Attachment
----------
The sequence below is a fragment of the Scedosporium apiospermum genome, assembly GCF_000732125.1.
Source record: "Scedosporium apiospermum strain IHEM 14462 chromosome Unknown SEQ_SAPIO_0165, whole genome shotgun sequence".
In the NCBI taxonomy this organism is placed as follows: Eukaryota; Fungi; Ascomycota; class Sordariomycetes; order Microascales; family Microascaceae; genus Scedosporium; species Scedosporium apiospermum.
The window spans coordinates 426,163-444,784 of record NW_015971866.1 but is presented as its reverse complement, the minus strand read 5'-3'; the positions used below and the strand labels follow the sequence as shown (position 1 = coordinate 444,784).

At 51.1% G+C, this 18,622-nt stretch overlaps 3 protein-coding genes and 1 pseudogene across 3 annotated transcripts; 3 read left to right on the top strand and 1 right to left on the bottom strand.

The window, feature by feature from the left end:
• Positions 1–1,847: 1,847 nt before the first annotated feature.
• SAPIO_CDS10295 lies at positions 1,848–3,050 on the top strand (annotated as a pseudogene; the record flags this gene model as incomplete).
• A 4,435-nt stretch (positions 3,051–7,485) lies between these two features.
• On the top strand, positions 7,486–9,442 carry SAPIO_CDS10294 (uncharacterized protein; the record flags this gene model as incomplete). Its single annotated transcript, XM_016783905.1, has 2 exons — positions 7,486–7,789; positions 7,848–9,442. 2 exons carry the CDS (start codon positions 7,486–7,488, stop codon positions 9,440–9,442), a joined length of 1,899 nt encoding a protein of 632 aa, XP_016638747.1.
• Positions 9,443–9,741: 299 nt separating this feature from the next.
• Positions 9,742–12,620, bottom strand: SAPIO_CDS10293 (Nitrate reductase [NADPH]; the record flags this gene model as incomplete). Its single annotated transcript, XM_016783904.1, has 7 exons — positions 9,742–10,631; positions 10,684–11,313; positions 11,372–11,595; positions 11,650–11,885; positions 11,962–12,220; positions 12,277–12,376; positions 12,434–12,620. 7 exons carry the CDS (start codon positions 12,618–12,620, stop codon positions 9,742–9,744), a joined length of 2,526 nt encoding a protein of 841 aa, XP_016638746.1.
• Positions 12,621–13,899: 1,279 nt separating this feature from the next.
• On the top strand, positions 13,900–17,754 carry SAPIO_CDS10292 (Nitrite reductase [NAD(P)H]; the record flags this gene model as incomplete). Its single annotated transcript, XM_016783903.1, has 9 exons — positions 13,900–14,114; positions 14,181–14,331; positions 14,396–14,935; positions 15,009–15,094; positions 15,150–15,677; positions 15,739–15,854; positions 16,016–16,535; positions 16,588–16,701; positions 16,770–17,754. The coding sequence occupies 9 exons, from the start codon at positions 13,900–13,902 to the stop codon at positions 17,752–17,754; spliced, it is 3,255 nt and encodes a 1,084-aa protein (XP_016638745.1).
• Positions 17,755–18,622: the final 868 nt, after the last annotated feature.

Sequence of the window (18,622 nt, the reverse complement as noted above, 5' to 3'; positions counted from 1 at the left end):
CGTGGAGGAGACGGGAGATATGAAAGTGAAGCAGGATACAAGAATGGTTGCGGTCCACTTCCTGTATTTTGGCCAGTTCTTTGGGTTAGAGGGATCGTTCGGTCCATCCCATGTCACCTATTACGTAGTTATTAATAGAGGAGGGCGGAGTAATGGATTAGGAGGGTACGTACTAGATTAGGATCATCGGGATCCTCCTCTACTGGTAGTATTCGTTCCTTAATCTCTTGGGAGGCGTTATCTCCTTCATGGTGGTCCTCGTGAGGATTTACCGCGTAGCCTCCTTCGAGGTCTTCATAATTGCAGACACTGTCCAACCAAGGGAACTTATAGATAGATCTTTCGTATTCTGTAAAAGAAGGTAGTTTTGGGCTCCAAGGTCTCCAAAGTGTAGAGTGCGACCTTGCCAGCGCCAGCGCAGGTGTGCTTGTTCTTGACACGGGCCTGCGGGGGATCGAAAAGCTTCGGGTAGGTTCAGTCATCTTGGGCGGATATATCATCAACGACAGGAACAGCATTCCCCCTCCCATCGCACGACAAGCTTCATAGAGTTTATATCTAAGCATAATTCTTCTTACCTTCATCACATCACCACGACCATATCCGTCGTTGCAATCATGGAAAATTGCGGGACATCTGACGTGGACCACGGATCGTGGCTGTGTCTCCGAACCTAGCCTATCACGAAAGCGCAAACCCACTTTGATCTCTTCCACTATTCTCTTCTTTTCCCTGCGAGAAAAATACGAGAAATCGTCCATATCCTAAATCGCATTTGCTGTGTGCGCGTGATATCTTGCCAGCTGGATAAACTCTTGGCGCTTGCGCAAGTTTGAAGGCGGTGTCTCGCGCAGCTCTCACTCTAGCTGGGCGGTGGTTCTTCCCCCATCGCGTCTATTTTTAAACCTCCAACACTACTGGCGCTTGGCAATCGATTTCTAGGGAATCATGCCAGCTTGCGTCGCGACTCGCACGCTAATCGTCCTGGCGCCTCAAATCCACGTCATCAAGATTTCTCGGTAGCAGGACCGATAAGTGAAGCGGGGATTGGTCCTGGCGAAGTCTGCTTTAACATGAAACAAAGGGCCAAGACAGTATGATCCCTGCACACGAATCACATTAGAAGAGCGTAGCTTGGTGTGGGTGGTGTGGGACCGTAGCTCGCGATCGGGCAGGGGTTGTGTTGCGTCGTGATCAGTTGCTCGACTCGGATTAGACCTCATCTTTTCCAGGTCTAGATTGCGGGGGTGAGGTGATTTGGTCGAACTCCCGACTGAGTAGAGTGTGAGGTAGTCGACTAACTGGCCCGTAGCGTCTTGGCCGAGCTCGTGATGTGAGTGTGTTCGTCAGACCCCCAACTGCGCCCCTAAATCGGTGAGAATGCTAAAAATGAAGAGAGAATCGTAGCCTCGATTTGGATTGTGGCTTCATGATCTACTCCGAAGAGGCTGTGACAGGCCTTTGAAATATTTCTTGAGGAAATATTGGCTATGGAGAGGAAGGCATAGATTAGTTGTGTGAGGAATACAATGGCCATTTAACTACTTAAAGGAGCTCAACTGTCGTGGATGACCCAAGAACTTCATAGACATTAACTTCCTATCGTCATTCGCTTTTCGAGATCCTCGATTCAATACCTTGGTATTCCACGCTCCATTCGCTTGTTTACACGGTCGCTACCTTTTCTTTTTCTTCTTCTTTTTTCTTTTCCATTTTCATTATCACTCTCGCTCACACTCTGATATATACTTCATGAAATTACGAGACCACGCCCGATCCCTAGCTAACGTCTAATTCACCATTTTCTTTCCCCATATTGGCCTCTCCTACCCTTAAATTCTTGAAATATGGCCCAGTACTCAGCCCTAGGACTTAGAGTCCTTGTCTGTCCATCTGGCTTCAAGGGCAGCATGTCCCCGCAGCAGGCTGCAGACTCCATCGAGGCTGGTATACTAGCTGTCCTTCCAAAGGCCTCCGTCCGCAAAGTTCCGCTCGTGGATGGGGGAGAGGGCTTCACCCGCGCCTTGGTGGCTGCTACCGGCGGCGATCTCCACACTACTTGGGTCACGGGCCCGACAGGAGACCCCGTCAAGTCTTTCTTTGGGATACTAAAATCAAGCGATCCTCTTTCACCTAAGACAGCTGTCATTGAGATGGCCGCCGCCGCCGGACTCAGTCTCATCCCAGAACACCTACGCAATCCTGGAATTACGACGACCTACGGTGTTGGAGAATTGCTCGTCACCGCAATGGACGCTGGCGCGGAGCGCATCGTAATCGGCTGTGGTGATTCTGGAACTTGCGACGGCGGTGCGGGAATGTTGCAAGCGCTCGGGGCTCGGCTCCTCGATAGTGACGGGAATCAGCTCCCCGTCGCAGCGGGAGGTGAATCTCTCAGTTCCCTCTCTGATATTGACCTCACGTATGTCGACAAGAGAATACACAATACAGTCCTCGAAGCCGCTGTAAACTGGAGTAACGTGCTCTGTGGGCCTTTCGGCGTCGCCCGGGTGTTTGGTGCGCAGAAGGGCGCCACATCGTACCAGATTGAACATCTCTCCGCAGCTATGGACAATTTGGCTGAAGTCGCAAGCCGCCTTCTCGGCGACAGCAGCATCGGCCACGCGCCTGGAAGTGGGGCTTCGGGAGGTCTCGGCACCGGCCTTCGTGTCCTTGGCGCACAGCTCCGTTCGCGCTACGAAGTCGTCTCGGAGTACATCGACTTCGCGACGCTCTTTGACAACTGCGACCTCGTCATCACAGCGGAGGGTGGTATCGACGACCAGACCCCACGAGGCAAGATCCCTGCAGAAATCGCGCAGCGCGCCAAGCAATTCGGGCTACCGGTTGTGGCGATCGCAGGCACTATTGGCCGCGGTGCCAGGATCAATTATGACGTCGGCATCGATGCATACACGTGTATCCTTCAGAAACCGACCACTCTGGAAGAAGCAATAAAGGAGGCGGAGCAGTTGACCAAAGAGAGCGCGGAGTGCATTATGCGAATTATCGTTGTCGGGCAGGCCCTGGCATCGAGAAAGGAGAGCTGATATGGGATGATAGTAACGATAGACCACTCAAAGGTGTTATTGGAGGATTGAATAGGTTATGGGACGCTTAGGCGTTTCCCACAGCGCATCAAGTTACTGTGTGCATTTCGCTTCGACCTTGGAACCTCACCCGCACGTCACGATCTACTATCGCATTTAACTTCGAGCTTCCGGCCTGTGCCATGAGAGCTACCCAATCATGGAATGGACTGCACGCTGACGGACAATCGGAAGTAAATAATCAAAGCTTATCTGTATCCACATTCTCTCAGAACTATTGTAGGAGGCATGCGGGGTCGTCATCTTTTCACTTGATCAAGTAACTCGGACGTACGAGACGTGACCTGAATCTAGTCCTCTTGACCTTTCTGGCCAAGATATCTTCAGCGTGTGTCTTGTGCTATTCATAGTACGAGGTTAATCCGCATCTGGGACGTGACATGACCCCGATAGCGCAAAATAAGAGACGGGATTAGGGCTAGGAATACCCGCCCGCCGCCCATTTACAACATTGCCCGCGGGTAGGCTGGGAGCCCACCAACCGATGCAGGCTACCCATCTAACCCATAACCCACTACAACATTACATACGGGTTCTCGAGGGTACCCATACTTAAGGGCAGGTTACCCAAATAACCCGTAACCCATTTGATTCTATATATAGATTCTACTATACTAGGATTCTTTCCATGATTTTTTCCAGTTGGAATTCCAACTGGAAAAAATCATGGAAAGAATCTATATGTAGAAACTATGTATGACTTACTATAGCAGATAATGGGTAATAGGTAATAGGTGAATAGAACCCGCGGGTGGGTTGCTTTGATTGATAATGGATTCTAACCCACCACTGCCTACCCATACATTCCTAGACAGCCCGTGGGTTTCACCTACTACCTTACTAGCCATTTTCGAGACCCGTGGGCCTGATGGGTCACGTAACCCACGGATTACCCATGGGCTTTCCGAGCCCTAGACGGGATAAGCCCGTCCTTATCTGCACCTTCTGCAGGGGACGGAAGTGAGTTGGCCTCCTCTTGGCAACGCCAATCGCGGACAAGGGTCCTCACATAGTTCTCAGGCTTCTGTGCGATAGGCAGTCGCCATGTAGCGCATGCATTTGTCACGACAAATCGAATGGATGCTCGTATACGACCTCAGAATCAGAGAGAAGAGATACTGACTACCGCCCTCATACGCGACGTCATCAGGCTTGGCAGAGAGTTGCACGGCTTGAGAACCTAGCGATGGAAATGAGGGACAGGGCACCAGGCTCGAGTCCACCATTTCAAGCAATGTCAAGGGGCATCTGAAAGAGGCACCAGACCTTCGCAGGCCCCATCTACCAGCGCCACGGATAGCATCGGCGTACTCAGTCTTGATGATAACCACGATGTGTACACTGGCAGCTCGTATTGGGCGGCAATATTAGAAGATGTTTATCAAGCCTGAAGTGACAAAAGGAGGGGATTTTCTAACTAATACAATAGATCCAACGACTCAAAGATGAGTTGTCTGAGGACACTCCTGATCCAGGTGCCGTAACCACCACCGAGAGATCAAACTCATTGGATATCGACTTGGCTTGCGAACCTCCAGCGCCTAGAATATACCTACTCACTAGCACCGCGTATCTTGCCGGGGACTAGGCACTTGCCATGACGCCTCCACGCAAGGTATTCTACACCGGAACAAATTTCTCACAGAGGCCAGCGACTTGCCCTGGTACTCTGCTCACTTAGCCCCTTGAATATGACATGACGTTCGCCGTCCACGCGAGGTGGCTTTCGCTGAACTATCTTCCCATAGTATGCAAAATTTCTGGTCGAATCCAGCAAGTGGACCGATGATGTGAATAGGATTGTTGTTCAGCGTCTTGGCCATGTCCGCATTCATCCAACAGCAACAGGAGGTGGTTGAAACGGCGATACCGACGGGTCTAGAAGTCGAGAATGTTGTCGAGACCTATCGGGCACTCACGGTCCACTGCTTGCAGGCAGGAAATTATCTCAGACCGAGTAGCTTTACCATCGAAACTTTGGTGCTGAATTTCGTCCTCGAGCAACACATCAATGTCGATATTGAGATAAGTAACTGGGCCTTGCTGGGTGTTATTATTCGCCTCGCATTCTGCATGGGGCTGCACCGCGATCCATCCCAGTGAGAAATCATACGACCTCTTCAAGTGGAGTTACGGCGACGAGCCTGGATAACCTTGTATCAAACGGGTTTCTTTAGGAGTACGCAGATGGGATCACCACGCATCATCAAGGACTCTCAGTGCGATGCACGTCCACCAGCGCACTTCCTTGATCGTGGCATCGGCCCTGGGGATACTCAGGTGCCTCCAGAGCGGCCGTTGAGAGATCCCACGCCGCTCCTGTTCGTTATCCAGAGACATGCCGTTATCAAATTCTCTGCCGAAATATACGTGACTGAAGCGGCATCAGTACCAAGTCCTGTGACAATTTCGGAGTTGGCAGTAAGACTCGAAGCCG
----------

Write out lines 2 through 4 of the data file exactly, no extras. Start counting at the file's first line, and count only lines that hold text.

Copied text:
Source record: "Scedosporium apiospermum strain IHEM 14462 chromosome Unknown SEQ_SAPIO_0165, whole genome shotgun sequence".
In the NCBI taxonomy this organism is placed as follows: Eukaryota; Fungi; Ascomycota; class Sordariomycetes; order Microascales; family Microascaceae; genus Scedosporium; species Scedosporium apiospermum.
The window spans coordinates 426,163-444,784 of record NW_015971866.1 but is presented as its reverse complement, the minus strand read 5'-3'; the positions used below and the strand labels follow the sequence as shown (position 1 = coordinate 444,784).